Michael

The Perfectionist’s Dilemma: When is Good Enough Good Enough?

06/25/2010
Special to the Jewish Week

I wanted my newborn twins’ homecoming to be perfect. But four days after Jacob and Sophie were born, my husband Michael and I were permitted to bring our robust seven-pound son home while our daughter, a dainty four pounds, had to stay in the NICU for a few more days. With one baby in arms and one left behind, our return home was far from perfect. I would quickly learn, however, when perfection would be critical -- and when good enough was good enough.

Deborah Grayson Riegel

What George Carlin Taught Me About Knowing Your Audience

05/28/2010
Special to the Jewish Week

When I met my husband Michael thirteen years ago, we knew within the first two weeks that this was it. (I like to tease him that he knew within the first two weeks, and that I’m still thinking about it, but we both know that’s a load of stuffed derma.) So it didn’t feel like we were rushing things when he asked me to meet his parents after one month of dating.

Deborah Grayson Riegel

Chabad’s Presence Making Big Waves In Oceanside

Outreach group’s thriving one-day-a-week Hebrew school splitting a L.I. community
fighting to hold onto Jews.

02/11/2010
Staff Writer

Rarely has a single day — one day less of Hebrew school instruction a week, to be exact — so polarized a Jewish community. But in the desperate fight for Jewish souls playing out in the Long Island town of Oceanside, Chabad of Oceanside’s one-day-a-week Hebrew school, now in its 10th year and drawing a big crowd of students, is tearing the community apart, the town’s leaders suggest.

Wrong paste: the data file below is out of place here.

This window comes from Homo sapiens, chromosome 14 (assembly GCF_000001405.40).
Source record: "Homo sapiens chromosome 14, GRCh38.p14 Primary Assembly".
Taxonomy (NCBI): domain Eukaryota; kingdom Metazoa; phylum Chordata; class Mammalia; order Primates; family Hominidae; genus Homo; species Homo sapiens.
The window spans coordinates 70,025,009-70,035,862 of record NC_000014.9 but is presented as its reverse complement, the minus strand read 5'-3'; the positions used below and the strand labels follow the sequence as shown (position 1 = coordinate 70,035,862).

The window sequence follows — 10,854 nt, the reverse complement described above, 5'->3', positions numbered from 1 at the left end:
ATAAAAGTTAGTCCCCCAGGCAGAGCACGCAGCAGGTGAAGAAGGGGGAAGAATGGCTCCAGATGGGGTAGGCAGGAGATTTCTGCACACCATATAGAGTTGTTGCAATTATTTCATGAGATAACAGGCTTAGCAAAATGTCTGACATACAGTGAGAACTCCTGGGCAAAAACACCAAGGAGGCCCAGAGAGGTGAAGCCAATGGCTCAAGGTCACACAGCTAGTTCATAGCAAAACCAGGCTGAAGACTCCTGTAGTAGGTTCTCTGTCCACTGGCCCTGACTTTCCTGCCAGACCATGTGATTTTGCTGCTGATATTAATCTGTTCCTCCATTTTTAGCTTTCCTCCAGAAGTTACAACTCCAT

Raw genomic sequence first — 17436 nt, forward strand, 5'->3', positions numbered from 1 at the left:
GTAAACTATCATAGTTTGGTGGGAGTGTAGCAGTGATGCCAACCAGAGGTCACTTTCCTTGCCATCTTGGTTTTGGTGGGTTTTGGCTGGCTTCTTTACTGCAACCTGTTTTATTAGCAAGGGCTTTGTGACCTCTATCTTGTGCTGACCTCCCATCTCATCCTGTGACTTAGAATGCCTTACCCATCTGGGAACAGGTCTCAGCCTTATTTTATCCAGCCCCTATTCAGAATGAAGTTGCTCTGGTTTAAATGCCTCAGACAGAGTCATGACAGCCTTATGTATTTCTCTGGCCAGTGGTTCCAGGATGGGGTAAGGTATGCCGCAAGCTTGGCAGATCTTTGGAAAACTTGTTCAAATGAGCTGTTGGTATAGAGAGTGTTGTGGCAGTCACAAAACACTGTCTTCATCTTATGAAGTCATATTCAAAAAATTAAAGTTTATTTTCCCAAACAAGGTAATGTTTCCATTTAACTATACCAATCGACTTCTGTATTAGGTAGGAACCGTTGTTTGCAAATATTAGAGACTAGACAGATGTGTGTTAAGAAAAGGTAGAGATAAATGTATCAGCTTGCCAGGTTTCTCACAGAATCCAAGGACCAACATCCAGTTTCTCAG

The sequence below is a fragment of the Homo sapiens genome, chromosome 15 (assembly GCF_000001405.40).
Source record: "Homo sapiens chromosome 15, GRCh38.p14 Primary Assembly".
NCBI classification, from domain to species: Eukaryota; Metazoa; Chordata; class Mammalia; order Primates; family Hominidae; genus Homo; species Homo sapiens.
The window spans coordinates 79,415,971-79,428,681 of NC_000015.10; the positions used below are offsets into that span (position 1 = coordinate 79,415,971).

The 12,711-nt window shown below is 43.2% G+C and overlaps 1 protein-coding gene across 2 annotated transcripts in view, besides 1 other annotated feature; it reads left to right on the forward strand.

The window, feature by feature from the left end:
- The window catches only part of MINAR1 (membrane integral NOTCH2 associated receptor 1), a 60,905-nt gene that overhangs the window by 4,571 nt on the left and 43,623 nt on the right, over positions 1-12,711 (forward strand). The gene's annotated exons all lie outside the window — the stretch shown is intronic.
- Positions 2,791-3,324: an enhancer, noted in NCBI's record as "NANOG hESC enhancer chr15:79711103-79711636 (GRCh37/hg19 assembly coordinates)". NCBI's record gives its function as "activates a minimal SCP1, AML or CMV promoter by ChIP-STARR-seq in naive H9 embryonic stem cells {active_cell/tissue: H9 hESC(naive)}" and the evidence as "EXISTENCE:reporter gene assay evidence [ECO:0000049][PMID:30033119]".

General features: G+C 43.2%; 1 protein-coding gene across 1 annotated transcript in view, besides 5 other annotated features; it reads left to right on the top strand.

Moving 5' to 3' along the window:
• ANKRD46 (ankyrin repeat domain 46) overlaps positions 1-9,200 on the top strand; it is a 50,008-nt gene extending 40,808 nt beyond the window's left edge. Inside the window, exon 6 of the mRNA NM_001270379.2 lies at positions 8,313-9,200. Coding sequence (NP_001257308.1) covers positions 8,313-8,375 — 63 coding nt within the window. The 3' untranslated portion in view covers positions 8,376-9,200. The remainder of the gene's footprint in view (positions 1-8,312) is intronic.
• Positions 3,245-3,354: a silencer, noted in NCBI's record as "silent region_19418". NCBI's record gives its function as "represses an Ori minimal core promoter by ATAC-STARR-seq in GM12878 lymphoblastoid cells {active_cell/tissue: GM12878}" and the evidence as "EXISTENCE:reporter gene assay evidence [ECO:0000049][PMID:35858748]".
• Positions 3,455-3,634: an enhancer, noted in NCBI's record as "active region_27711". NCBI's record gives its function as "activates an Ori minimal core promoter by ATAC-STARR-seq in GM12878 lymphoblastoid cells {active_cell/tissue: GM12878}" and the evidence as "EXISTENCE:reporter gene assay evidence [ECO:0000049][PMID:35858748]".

Chabad of Oceanside’s Hebrew school has touched off a bitter debate over educational standards. Courtesy of Chabad of Oceanside

'Honey Did It All'

08/08/2003
Staff Writer
In October 1979, Honey Rackman was asked to help a friend whose daughter was being denied a "get," or Jewish divorce. A group of Modern Orthodox women held a meeting in their Flatbush, Brooklyn, neighborhood to discuss how to help. Since then she became a tireless advocate for "agunot," or "chained women," whose husbands refuse to grant their wives a religious divorce, leaving them in a kind of purgatory.

Rabbi Abraham Klausner, Holocaust-Era Chaplain, Dies 92

07/06/2007
Staff Writer
Rabbi Abraham Klausner, an American rabbi who as a chaplain in the U.S. Army served as an advocate for the needs of Jewish Holocaust survivors, died June 28 in his Sante Fe, N.M., home of complications of Parkinson’s Disease. He was 92. For 25 years he had served as spiritual leader of Temple Emanu-El in Yonkers, N.Y., retiring in 1989. The first American Jewish chaplain to arrive at Dachau after its liberation in 1945, he coordinated efforts on behalf of survivors in the American zone of Germany who remained in displaced-persons camps for years after the war.
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